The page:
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than Iago, and he too is caught in the web he spins for others. Hamlet, recoiling from the rough duty of revenge, is pushed into blood-guiltiness he never dreamed of, and forced at last on the revenge he could not will. His adversary's murders, and no less his adversary's remorse, bring about the opposite of what they sought. Lear follows an old man's whim, half generous, half selfish; and in a moment it looses all the powers of darkness upon him. Othello agonises over an empty fiction, and, meaning to execute solemn justice, butchers innocence and strangles love. They understand themselves no better than the world about them. Coriolanus thinks that his heart is iron, and it melts like snow before a fire. Lady Macbeth, who thought she could dash out her own child's brains, finds herself hounded to death by the smell of a stranger's blood. Her husband thinks that to gain a crown he would jump the life to come, and finds that the crown has brought him all the horrors of that life.Everywhere, in this tragic world, man's thought, translated into act, is transformed into the opposite of itself His act, the movement of a few ounces of matter in a moment of time, becomes a monstrous flood which spreads over a kingdom. And whatsoever he dreams of doing, he achieves that which he least dreamed of, his own destruction

All this makes us feel the blindness and helplessness of man. Yet by itself it would hardly suggest the idea of fate, because it shows man as in some degree, however slight, the cause of his own undoing But other impressions come to aid it. It is aided by everything which makes us feel that a man is, as we say, terribly unlucky; and of this there is, even in Shakespeare, not a little. Here come in some of the accidents already considered, Juliet's waking from her trance a minute too late, Desdemona's loss of her handkerchief

at the only moment when the loss would have mattered, that insignificant delay which cost Cordelia's life.)-Again, men act, no doubt, in accordance with their characters but what is it that brings them just the one problem which is fatal to them and would be easy to another, and sometimes brings it to them just when they are least fitted to face it How is it that Othello comes to be the companion of the one man in the world who is at once able enough, brave enough, and vile enough to ensnare him? By what strange fatality does it happen that Lear has such daughters and Cordelia such sisters Even character itself contributes to these feelings of fatality. How could men escape, we cry, such vehement propensities as drive Romeo, Antony, Coriolanus, to their doom? And why is it that a man's virtues help to destroy him, and that his weakness or defect is so intertwined with everything that is admirable in him that we can hardly separate them even in imagination?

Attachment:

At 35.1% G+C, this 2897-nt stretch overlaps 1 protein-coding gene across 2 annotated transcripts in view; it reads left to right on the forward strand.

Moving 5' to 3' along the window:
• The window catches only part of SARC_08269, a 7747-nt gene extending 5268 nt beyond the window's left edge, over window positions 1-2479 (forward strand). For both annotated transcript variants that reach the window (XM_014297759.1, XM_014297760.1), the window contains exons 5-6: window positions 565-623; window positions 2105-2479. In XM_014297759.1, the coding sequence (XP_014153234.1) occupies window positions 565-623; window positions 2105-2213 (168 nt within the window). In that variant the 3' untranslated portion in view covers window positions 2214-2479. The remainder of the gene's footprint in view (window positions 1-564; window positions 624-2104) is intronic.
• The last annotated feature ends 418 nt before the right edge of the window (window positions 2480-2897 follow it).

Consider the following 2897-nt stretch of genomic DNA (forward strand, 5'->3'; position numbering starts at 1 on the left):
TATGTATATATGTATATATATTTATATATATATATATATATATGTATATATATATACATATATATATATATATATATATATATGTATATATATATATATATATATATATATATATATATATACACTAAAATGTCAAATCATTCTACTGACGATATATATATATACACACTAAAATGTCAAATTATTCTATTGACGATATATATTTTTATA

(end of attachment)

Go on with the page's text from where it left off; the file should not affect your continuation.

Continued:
If we find in Shakespeare's tragedies the source of impressions like these, it is important, on the other hand, to notice what we do not find there. We find practically no trace of fatalism in its more primitive, crude and obvious forms. Nothing, again, makes us think of the actions and sufferings of the persons as somehow arbitrarily fixed beforehand without regard to their feelings, thoughts and resolutions. Nor, I believe, are the facts ever so presented that it seems to us as if the supreme power, whatever it may be, had a special spite against a family or an individual. Neither, lastly, do we receive the impression (which, it must be observed, is not purely fatalistic) that a family, owing to some hideous crime or impiety in early days, is doomed in later days to continue a career of portentous calamities and sins. Shakespeare, indeed, does not appear to have taken much interest


Cin heredity, or to have attached much importance to it. (See, however, heredity' in the Index.)

What, then, is this 'fate' which the impressions already considered lead us to describe as the ultimate power in the tragic world? It appears to be a mythological expression for the whole system or order, of which the individual characters form an inconsiderable and feeble part; which seems to determine, far more than they, their native dispositions and their circumstances, and, through these, their action; which is so vast and complex that they can scarcely at all understand it or control its workings; and which has a nature so definite and fixed that whatever changes take place in it produce other changes inevitably and without regard to men's desires and regrets. And whether this system or order is best called by the name of fate or no,1 it can hardly be denied that it does appear as the ultimate power in the tragic world, and that it has such characteristics as these. But the name 'fate' may be intended to imply something moreto imply that this order is a blank necessity, totally regardless alike of human weal and of the difference between good and evil or right and wrong. And such an implication many readers would at once reject. (They would maintain, on the contrary, that this order shows characteristics of quite another kind from those which made us give it the name of fate, characteristics which certainly should not induce us